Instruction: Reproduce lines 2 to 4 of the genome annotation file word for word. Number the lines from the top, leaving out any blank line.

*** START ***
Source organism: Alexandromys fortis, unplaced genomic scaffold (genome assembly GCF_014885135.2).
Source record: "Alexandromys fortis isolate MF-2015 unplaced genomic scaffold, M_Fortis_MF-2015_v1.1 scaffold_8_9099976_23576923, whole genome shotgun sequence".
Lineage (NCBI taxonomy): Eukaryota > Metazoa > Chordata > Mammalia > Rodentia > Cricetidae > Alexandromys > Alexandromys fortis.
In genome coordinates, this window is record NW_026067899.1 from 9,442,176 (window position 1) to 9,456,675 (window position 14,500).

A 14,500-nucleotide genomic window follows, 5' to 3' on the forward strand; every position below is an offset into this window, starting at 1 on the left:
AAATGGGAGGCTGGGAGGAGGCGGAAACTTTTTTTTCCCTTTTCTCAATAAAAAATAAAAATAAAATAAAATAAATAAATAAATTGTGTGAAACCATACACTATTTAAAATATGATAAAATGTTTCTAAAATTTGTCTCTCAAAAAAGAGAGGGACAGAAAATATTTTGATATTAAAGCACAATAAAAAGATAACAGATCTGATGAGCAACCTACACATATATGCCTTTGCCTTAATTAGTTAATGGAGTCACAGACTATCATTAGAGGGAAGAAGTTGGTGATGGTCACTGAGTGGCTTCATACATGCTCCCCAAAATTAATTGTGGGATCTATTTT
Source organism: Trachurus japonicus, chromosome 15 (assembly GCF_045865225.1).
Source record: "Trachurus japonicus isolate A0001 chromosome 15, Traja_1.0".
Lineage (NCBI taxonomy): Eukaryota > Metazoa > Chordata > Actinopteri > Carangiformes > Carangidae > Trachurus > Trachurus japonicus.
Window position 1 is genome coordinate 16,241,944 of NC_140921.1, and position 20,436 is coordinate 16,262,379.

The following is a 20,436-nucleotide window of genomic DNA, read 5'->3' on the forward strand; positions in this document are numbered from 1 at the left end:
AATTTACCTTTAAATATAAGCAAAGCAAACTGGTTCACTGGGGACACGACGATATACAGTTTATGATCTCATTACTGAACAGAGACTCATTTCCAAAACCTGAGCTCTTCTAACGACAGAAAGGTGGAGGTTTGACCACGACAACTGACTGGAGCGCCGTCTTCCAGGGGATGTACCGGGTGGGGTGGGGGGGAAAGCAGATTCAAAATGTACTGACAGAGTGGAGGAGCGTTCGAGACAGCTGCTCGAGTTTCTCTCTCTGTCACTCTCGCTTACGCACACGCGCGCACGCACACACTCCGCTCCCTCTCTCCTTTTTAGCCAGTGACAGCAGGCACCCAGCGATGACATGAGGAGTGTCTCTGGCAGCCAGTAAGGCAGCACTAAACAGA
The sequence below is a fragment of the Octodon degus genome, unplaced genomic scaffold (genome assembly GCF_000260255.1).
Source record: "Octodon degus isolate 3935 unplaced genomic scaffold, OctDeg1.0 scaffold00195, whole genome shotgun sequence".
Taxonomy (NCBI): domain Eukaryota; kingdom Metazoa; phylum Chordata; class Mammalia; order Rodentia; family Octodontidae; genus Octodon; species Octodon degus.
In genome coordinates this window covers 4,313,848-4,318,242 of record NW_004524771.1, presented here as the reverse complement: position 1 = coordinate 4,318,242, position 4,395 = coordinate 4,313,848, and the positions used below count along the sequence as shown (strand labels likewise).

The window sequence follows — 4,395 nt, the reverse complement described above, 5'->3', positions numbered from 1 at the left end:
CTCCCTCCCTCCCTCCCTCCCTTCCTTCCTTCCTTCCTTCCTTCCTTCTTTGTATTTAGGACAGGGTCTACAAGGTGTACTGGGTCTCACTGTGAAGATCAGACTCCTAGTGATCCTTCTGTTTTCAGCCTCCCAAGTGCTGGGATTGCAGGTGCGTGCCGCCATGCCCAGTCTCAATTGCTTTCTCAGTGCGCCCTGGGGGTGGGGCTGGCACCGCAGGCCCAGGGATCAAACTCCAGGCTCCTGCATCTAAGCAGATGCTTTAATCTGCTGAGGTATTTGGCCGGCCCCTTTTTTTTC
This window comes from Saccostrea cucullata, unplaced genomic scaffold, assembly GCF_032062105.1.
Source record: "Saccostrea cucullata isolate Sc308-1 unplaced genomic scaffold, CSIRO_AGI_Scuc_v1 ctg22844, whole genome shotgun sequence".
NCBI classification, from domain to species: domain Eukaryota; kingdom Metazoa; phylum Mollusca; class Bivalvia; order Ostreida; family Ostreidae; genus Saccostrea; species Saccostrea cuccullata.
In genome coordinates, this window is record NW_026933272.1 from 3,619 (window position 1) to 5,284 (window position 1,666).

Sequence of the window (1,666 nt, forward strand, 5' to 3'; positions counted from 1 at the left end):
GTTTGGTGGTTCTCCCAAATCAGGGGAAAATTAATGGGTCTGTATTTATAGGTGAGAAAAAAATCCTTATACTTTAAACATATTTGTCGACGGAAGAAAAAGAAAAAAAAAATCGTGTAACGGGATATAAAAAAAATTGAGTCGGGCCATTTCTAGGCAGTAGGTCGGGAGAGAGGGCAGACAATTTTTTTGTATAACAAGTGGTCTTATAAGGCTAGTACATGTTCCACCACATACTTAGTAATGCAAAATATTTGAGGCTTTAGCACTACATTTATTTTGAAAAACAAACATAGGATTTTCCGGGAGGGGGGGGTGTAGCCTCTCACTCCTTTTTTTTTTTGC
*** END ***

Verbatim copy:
Source record: "Alexandromys fortis isolate MF-2015 unplaced genomic scaffold, M_Fortis_MF-2015_v1.1 scaffold_8_9099976_23576923, whole genome shotgun sequence".
Lineage (NCBI taxonomy): Eukaryota > Metazoa > Chordata > Mammalia > Rodentia > Cricetidae > Alexandromys > Alexandromys fortis.
In genome coordinates, this window is record NW_026067899.1 from 9,442,176 (window position 1) to 9,456,675 (window position 14,500).